Stock No.

Exhibit No.5


11¾ inches


The small and well-proportioned mid-size Phase 2 case, ebony-veneered onto an oak carcass, with a dome top surmounted by Tompion’s newly introduced foliate-tied handle. The front door with scroll escutcheons and shell-and-eagle sound fret, satyr-mask mount to the lower rail, numbered 286 on the front door sill. The sides glazed with matching gilt-brass sound frets above, the rear door inset and with a D-moulded outer frame, all above a moulded base resting on block feet.


The 5¼ by 6¼ inch rectangular gilt-brass Phase 2 dial with three latched feet, signed THO·TOMPION + EDW·BANGER LONDINI FECIT above foliate scrolls, decorated by Graver 195, and flanked by strike/silent and pendulum regulation-rings. The silvered chapter ring has Roman numerals with Tompion’s sword-hilt half-hour markers and outer Arabic five-minute numerals with Maltese-cross half-quarters. The hands finely sculpted and pierced in blued-steel, with a mock pendulum and pinhole-adjusted calendar aperture to the well-matted centre. The bottom corners having double-screwed ornate cherub’s head spandrels, with quarter versions above.

The optional date indication that Tompion provided on no.286, was an extra expense not afforded by many of his customers, and only one other clock in the mid-size series has this feature.


The movement with 5₁₆ by 6 inch plates held by seven latched baluster pillars, the twin fusees and barrels with original chains. The  going train with pivoted-verge escapement and spring-suspended lenticular pendulum, rise-and-fall lever with pinion adjustment through the dial. The strike train governed by a rack-and-snail, and sounding the hours on the larger bell, Tompion’s pull-quarter system repeating the quarters on the smaller bell via double-cocked interlocking blued-steel levers. The backplate signed THO·TOMPION + EDW·BANGER LONDINI FECIT in a cartouche within profuse foliate decoration by Graver 195 with unusual strapwork and masks, punch-numbered 286 at the base.

The use of expensive chain lines on no.286, was also a costly upgrade which undoubtedly added considerably to its initial expense.


By 1929, The Percival D Griffiths Collection, Sandridgebury, Hertfordshire, inv. F293;

The FH Green Collection, purchased in 1932;

By 1940s, The Eric B Moller Collection, Thorncombe Park, Surrey;

Sotheby’s, London, 16 October. 1986, lot 126;

Christie’s, London, 3-4 July 1991, lot 296;

The Tom Scott Collection, inventory no.102;

Private collection, UK.


Symonds, English furniture from Charles II to George II, 1929, p.299, fig. 246 & 247;

Symonds, Thomas Tompion, His Life & Work, 1951, figs.127, 132A, 165, 190, 218 & 236;

Symonds, Furniture Making in 17th & 18th Century England, 1955, fig. 352;

Evans, Thomas Tompion at the Dial and Three Crowns, 2006, p.77;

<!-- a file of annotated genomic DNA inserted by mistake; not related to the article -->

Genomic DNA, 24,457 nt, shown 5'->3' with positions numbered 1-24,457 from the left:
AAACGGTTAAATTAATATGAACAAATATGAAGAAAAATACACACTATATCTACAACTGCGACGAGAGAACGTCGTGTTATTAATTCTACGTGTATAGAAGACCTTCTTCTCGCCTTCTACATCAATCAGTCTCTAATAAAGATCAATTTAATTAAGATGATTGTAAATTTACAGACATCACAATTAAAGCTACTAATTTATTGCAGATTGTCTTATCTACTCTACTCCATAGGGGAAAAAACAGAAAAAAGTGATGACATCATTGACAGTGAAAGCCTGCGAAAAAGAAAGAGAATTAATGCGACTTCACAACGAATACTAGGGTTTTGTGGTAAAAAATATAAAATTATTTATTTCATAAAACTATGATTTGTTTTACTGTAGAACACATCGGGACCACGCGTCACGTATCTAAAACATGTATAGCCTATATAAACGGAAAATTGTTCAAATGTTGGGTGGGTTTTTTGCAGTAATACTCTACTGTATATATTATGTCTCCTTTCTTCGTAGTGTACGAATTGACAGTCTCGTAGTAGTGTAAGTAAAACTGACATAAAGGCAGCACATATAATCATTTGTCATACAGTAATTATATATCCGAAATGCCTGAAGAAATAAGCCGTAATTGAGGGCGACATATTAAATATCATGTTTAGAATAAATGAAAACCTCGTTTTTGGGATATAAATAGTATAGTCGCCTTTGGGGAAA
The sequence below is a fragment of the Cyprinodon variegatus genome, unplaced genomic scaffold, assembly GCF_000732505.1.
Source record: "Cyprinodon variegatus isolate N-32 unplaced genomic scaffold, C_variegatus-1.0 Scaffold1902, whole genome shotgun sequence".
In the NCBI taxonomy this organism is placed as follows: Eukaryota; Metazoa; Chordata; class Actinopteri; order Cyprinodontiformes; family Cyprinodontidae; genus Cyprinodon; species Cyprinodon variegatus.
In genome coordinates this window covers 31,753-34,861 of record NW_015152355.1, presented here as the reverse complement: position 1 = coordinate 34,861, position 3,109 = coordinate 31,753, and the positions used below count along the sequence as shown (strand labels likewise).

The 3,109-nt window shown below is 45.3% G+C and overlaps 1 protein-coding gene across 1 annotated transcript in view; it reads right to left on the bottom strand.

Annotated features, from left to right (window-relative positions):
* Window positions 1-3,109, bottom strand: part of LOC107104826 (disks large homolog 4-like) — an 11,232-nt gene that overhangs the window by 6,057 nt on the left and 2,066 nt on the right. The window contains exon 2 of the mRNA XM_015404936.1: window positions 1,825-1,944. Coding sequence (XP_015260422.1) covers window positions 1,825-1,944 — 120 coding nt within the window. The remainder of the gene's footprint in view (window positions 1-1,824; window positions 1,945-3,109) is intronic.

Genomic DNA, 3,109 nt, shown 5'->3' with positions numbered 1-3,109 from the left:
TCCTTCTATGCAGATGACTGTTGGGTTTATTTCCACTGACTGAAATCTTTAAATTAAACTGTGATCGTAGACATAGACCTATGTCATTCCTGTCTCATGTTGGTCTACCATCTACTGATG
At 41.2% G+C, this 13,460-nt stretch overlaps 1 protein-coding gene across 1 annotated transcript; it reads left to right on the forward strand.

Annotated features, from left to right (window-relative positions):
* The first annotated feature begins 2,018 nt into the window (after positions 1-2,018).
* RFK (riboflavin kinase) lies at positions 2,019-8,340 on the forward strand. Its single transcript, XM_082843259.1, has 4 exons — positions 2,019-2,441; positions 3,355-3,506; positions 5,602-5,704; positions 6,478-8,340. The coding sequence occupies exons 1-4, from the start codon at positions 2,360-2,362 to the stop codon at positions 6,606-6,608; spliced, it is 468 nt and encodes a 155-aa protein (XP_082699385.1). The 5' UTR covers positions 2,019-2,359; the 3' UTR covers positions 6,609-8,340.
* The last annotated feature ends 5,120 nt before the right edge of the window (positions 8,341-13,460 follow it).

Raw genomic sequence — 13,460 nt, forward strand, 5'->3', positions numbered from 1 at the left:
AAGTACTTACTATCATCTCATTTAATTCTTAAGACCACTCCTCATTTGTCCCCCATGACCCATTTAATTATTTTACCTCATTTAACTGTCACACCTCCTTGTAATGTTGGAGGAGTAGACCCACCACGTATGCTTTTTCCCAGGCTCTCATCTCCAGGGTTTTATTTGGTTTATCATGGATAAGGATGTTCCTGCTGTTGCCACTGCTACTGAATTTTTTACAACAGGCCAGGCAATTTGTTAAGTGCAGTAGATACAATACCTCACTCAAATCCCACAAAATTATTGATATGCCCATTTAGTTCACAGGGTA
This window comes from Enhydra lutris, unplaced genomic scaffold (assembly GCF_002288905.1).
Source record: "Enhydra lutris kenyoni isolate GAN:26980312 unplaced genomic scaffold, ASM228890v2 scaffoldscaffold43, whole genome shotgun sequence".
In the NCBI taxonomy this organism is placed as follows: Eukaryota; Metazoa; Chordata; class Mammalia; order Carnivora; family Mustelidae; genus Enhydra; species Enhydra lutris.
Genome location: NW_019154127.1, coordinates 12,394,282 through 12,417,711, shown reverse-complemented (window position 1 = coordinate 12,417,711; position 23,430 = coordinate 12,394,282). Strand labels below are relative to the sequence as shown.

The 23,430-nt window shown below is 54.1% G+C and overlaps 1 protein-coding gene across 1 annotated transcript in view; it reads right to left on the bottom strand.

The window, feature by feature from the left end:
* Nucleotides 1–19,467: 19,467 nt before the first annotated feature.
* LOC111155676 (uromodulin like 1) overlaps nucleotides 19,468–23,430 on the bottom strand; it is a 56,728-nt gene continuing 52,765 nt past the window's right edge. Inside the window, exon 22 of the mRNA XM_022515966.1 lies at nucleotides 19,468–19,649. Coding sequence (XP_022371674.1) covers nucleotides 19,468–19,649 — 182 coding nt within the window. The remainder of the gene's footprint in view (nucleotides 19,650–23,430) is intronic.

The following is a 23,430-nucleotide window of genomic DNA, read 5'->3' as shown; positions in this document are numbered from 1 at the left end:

Loomes, Watchmakers and Clockmakers of the World, 2006, p.37 & 775;

Evans, Carter & Wright, Thomas Tompion 300 Years, p.350-351;

Garnier & Carter, The Golden Age of English Horology, 2015, p.86-90.

Jussel & DeGregorio, The Percival D Griffiths Collection, Vol. I, 2023, inv. F293, p. 238, 239 & 339.


Height 11¾ inches; width: 8¹₁₆ inches; depth: 5¼ inches


1933, The Royal Exchange, A Loan Exhibition of Old English Clocks entirely the work of and signed by Tho. Tompion (1638-1713), cat. no.21 (noted in error as no.282).


For the last 100 years, Tompion no.286 has formed a part of four of the most significant private collections of furniture and clocks of the early 20th and 21st Centuries.

The Griffiths Tompion, no.286, is the smallest of Tompion’s mid-size clocks; it is the second mid-size clock in his small series of 12, but is the first to utilise the specially-commissioned castings in gilt-brass that would subsequently become standard on his mid-size clocks. Significantly, no.286 is also the first recorded clock signed with Edward Banger, whom Tompion took into partnership as this clock was being finished in c.1702. Interestingly, the introduction of the partnership name was gradual, over a year or two, and meanwhile they also continued to produce clocks under Tompion’s name alone, (see the Kenmare Tompion, no.291).

It is the first to have gilt-brass mounts specific to the mid-size cases and, although started in c.1697, it was probably not finished until c.1702. This was perhaps concurrent with the next clock in the mid-size series, no.369, that was reputedly made for Queen Anne, or her husband Prince George of Denmark, just after her succession in March 1702.

While no.286 is smaller and has additional date complication with expensive chain lines, which are lacking on no.369, both share similar mid-size mounts. There is some logic to these new mounts being first commissioned in silver, specially for that c.1702 royal clock, which were then applied in gilt-brass, perhaps concurrently, on this example. All eight of the known silver-mounted clocks by Tompion are thought to have royal provenance (see list on p.28 of the catalogue).